5 Places to Write That Aren’t Coffee Shops

The picture is familiar — a writer, furiously typing away at a laptop, sipping a beverage, contentedly pausing here and there to people watch as people come and go from the coffee shop. The first point I’ll make about this stereotype is that it doesn’t represent every writer. Coffee shops are expensive, for starters. Plenty of writers have idiosyncrasies about their environmental preferences, as well. Maya Angelou, for example, noted how she enjoyed writing in longhand on a bed. The second point is that sometimes it’s good to get out of your rut and try a new environment, simply because new places to write can be inspiring and engage your creativity.

So, if you’re not going to use coffee shops for writing, where can you go?

1. Parks

For years, scientific studies have shown that time in nature can improve physical and emotional wellbeing, helping to relieve stress. A more recent set of 12 studies showed a correlation between time in nature and a better sense of authenticity.

park places to write

You know what good content requires?

A relaxed writer who knows who they are and what they want to achieve with their words.

Many parks have gazebos or other open shelters. Some of these even offer live electrical outlets where you could plug in your laptop or tablet. Even if parks near you don’t offer this type of accommodation, a simple old blanket to sit on and inexpensive laptop shade can enable you to get out of your usual writing setup.

2. Bookstores

Libraries long have one of the best places to write because of the ridiculous number of books available for reference. The knowledge and assistance of trained librarians is still priceless regardless of which genre or topic you’ve selected to write about. But bookstores have their own flavor — even their own new-book smell. It can be inspiring to construct your books in the place you want them to end up. Bookstores also give you another place aside from the library where you know everyone you encounter is supportive of wordsmiths. They allow you to conduct hands-on market research, too. You can see what’s coming out and how stores present the content.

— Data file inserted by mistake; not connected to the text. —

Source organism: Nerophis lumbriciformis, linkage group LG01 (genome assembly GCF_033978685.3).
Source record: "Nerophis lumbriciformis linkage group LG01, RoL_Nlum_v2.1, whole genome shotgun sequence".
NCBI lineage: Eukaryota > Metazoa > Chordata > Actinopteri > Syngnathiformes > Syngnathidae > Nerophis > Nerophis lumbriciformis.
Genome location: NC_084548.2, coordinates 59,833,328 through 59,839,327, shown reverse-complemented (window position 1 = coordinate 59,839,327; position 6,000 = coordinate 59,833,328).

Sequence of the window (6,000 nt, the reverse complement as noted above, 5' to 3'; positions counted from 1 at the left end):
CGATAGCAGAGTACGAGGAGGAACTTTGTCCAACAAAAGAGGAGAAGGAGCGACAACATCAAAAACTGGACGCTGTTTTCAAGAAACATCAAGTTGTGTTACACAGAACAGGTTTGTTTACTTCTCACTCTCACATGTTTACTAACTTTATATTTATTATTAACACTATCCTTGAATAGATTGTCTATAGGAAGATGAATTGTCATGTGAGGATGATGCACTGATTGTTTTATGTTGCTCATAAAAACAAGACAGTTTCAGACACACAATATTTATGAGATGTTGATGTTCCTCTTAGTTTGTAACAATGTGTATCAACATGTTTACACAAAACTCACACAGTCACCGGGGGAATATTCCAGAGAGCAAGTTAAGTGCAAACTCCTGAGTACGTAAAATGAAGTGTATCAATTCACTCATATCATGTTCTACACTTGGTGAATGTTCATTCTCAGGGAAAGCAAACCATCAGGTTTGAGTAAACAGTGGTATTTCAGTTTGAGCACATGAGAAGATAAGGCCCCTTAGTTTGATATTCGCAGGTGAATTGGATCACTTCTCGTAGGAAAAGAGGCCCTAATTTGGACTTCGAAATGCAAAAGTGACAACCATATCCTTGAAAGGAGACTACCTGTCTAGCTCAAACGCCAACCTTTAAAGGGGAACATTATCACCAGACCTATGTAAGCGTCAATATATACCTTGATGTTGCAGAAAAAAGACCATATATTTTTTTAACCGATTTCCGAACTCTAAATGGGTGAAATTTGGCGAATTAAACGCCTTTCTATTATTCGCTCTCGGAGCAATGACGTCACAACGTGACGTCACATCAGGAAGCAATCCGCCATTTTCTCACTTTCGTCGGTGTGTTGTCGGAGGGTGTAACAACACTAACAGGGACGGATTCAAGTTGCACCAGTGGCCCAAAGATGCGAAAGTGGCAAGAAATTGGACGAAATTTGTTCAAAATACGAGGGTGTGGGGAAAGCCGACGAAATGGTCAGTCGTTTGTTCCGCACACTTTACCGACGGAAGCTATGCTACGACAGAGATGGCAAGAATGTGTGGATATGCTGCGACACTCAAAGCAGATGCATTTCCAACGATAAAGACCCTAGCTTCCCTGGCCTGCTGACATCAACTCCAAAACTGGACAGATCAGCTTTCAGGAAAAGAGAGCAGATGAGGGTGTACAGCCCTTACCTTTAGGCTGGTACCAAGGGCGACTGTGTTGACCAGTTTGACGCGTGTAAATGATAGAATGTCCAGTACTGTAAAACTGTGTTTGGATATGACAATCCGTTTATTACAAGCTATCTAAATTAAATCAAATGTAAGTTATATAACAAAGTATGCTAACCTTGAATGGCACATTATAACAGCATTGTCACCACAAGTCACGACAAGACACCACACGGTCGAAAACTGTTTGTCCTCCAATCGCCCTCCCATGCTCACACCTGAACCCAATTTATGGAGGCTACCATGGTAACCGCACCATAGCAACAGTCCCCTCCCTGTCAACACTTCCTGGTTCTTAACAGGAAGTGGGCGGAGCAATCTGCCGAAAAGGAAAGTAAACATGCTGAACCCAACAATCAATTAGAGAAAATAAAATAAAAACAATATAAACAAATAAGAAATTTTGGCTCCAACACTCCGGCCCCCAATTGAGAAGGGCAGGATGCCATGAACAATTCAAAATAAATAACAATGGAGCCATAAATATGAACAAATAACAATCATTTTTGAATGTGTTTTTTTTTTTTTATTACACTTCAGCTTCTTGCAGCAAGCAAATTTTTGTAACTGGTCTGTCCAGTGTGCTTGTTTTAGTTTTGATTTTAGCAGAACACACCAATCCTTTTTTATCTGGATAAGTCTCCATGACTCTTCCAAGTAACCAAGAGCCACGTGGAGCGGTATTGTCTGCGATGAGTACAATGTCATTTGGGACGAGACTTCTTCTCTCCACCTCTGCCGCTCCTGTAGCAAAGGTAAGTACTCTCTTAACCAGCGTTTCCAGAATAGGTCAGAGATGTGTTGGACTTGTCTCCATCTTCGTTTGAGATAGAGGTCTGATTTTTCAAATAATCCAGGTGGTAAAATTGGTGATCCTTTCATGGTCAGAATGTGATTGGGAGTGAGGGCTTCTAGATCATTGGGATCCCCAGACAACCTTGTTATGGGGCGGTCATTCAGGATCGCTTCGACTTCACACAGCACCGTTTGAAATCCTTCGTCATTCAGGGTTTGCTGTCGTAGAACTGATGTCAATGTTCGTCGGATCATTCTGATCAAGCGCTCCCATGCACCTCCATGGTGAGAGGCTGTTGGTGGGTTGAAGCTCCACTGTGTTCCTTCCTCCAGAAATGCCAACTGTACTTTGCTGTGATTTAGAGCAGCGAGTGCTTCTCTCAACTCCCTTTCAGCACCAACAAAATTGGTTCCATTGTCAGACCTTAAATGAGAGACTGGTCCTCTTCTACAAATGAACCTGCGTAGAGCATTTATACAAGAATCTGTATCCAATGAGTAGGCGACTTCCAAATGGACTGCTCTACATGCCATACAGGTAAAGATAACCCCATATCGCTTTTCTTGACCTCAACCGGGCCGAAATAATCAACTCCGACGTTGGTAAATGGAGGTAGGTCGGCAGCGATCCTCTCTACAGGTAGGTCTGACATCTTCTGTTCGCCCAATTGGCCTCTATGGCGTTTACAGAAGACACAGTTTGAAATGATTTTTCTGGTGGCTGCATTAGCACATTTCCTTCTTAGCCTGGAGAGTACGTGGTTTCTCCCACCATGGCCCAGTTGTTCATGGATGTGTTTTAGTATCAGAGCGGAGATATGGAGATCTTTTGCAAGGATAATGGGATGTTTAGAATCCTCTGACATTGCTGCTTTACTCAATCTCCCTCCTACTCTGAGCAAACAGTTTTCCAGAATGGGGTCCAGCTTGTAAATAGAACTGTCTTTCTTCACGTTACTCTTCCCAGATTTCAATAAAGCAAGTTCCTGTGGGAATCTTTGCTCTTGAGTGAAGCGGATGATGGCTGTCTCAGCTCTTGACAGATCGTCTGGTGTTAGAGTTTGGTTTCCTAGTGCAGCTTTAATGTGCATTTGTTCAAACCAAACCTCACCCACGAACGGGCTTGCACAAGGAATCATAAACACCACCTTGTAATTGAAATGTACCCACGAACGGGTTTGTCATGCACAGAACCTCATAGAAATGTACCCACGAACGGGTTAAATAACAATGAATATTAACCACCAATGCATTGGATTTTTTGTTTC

bookstore places to write

3. Museums/Art houses

Museums and art houses are great places to write because they let you surround yourself with beautiful and significant artifacts. These can find their way into your content in different ways, especially if you write in an area like historical fiction. But they also are full of creator stories. As you discover what’s behind the scenes of every display or exhibit, you can get a sense of solidarity with those who worked hard to express themselves and make something from nothing. Museums and art houses also can help you solidify what you do or don’t want to include in developing your voice, as you can consider why the different displays and exhibits do or don’t appeal.

museum places to write

4. Gyms or community centers

The reputation of writing itself is…well, on the nerdier side. But that doesn’t mean writers also can’t be good athletes. Seeing and hearing movement has a way of telling your brain to get going and be alert, too. If you get stuck on a scene or line, you’re in a safe space to switch gears and let the subconscious, more creative parts of your brain work on the problem. Even if you aren’t on a team or can’t shoot hoops worth crap, you can walk the track or treadmill or pedal on a stationary bike at a nice, easy pace.

gym shoes

5. Hospital lobbies

OK, this one admittedly might seem a little bit morbid on a list of places to write. But hospitals hold a paradox. On the one hand, they’re a perfect writing location because they have a way of immediately helping you understand what to prioritize in life. You quickly see the projects you believe are worth your legacy and which ones aren’t. You can feel an urgency to complete those legacy projects before it’s too late. On the other hand, hospitals contain enormous creativity and innovation. They are meant to alleviate pain and suffering. So do/are good stories. So, hospital lobbies can be oddly motivating. They clarify your sense of purpose and remind you that kind, supportive people (which writers need) do exist in the world.


Most of the time, I’m OK working in the same chair at the same desk with the same keyboard with the same coffee mug. But sometimes, I feel like if I have to open a document in my usual space, I’ll lose it. Everybody needs a little variety once in a while, even if they have a good environment and routine. So, when the time comes when you feel too antsy to work where you usually do, give one of the above options a shot.

Image credits:
Albrecht Fietz from Pixabay
Hermann Kollinger from Pixabay
StockSnap from Pixabay
Steve Buissinne from Pixabay
Parentingupstream from Pixabay